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Strokes often occur during sleep. So what do you do when you wake up?

May 10, 2011|By Shari Roan, Los Angeles Times / For the Booster Shots blog
  • About one in seven strokes occur during sleep.
About one in seven strokes occur during sleep. (Custom Medical Stock Photo )

Strokes that occur during sleep are not rare. According to a study released Monday, about one in seven strokes take place during sleep. That high number raises questions about how to best help people who have strokes during sleep.

An emergency treatment can greatly reduce the damage caused by strokes. But the medicine, called tissue plasminogen activator (tPA), must be given at a hospital within a few hours after the first symptoms begin. During the day, it's possible to detect the first signs of a stroke. But people who awaken having had a stroke during sleep are at a big disadvantage.

According to the new study, studies are needed to learn ways to identify which people are mostly likely to benefit from tPA treatment even if their symptoms started during sleep. The study, of 1,854 people who had ischemic strokes, found that 14% had symptoms upon awakening. There were few differences between wake-up strokes and non-wake-up strokes, the authors said. People with wake-up strokes tended to be slightly older and had more severe strokes. But the researchers estimated that many of those people with wake-up strokes could have been treated with tPA.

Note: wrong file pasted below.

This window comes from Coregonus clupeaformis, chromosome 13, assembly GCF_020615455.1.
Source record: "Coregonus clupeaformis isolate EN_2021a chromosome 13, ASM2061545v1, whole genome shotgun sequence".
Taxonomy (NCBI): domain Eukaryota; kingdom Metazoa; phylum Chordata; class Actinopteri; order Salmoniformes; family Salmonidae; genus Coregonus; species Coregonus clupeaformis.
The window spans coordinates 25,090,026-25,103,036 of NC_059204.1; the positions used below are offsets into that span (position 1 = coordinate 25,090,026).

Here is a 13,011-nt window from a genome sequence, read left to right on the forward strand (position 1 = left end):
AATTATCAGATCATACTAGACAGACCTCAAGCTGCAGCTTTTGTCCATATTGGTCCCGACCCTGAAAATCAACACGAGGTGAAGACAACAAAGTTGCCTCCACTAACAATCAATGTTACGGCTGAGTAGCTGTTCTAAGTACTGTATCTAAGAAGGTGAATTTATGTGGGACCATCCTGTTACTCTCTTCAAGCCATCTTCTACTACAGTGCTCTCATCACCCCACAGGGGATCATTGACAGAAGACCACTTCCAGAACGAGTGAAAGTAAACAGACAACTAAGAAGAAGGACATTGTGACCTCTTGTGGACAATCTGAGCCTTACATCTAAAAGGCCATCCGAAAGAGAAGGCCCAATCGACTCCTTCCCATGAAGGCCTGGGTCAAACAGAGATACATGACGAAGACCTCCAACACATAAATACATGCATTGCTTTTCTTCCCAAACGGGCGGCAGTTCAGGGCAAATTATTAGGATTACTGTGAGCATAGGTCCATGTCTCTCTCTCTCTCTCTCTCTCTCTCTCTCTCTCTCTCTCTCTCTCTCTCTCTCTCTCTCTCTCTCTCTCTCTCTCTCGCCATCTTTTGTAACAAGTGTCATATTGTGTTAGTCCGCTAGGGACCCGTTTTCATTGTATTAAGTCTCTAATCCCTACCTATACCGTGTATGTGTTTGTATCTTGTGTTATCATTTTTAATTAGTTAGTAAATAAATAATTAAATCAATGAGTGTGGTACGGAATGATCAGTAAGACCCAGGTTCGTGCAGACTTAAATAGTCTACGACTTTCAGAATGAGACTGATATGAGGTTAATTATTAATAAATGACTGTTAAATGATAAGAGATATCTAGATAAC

"This is a group of patients that should be a focus for future studies," said the lead author of the study, Dr. Jason Mackey, of the University of Cincinnati, in a news release. "It's likely that some of these strokes occurred immediately prior to awakening, and people would benefit from treatment."

The study was published in the journal Neurology.

Related: Blacks suffering a stroke are more likely to call a friend than 911, study finds

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